A 17-year-old girl who is in hospital after falling seriously ill with COVID says she has been targeted by anti-vaxxers and conspiracy theorists after urging young people to have the vaccine.
Maisy Evans, a former member of the Welsh Youth Parliament, told Sky News she feared she would die when her oxygen levels “dropped dramatically” after contracting coronavirus.
The teenager from Newport, South Wales, says she has struggled with symptoms including dizziness, shortness of breath, “excruciating” headaches and a loss of smell and taste, as well as suffering a COVID-related blood clot on her lung.
She tested positive for the virus on 14 August, three days after having her first Pfizer jab, but she says doctors have insisted her illness and her blood clot are not related to the vaccine.
After revealing her ordeal on social media, Maisy says she has been targeted online by trolls accusing her of being a “liar” and an “actress paid by the government”.
She told Sky News: “I’ve had to deal with a lot of anti-vaxxers and conspiracy theorists which is deeply frustrating.
“I’ve been called a liar, an actress paid by the government to push certain agendas, Satan, a Nazi, evil, and so many more things.
“It’s totally uncalled for.”
Maisy, who is being treated at the Grange University Hospital in Cwmbran, says the virus has left her struggling to stand without getting out of breath and it takes her an hour to recover from having a shower.
“It feels like I’ve ran 40 miles,” she said.
“I’ve probably had every possible symptom. I’ve had the cough, the high temperature, the shakes, the sickness, the dizziness, the shortness of breath, the excruciating headaches, the body aches. You name a symptom – it’s hit me.
“I even lost my sense of smell and taste.
“Most of these symptoms have eased but the breathlessness is definitely still an issue. It was one of the last symptoms to develop.”
After suffering with the effects of the virus at home for about two weeks, Maisy was admitted to hospital on 25 August fearing she had meningitis after her condition worsened.
However after several blood tests, X-rays and CT scans, she says a COVID-related blood clot was found on her right lung.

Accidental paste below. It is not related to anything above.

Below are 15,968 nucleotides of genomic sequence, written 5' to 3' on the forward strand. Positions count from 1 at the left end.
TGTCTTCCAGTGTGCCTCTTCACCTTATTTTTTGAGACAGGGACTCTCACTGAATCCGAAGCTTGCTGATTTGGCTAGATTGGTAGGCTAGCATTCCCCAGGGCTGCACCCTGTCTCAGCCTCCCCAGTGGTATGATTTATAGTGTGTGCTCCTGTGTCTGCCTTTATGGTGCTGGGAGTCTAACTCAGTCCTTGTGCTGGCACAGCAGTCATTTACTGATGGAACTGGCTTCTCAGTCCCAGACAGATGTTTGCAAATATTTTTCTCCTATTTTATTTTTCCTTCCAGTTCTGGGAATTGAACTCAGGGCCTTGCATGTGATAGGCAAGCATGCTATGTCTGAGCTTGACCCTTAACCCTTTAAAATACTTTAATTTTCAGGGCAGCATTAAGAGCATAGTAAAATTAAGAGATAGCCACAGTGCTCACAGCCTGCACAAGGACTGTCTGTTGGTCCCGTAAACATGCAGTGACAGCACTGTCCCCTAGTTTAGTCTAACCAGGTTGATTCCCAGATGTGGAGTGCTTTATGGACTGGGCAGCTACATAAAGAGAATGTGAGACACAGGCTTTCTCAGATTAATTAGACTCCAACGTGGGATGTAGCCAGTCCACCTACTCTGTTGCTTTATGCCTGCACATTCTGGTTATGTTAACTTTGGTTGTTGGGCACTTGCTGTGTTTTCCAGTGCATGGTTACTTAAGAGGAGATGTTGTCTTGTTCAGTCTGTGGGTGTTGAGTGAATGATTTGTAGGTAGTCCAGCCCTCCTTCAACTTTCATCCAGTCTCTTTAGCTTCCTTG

“Before I was taken to hospital we called NHS 111 for advice because I had such a bad headache and severe neck pain,” she said.
“I couldn’t lift my head without wanting to scream. That’s when they sent a first responder and started to worry about meningitis.
“There was a moment where I feared for my life – my oxygen saturation levels dropped dramatically and it was really scary.
“Thankfully, my levels slowly increased and I was okay.
“I haven’t been told how long I’ll be in for. I guess that depends on the progress I make.”
After receiving a message of support on social media from Newport East MP Jessica Morden, Maisy said her experience was “a tale that needs to be shared”, adding: “I’d love to know how different my story would be if I’d been offered the vaccine just a week or two earlier.”
Experts have warned that it is “highly likely” there will be large levels of coronavirus infection in schools by the end of September, with pupils in England and Wales returning to classrooms this week.
A first dose of the COVID vaccine is being offered to 16 and 17-year-olds in the UK – with no second dose planned as yet – while vaccinations have also been recommended for those aged 12-15 if they are at higher risk from the virus.
Maisy says her message to young people is: “Get the vaccine to protect yourself.”
“We are extremely lucky to have access to a COVID-19 vaccine and it’s important we take up the opportunity to receive the doses because it’s all about weighing up the risks,” she says.
“Clearly, the virus itself poses a risk to young people – I learnt the hard way – so getting a vaccine to protect yourself is so important.”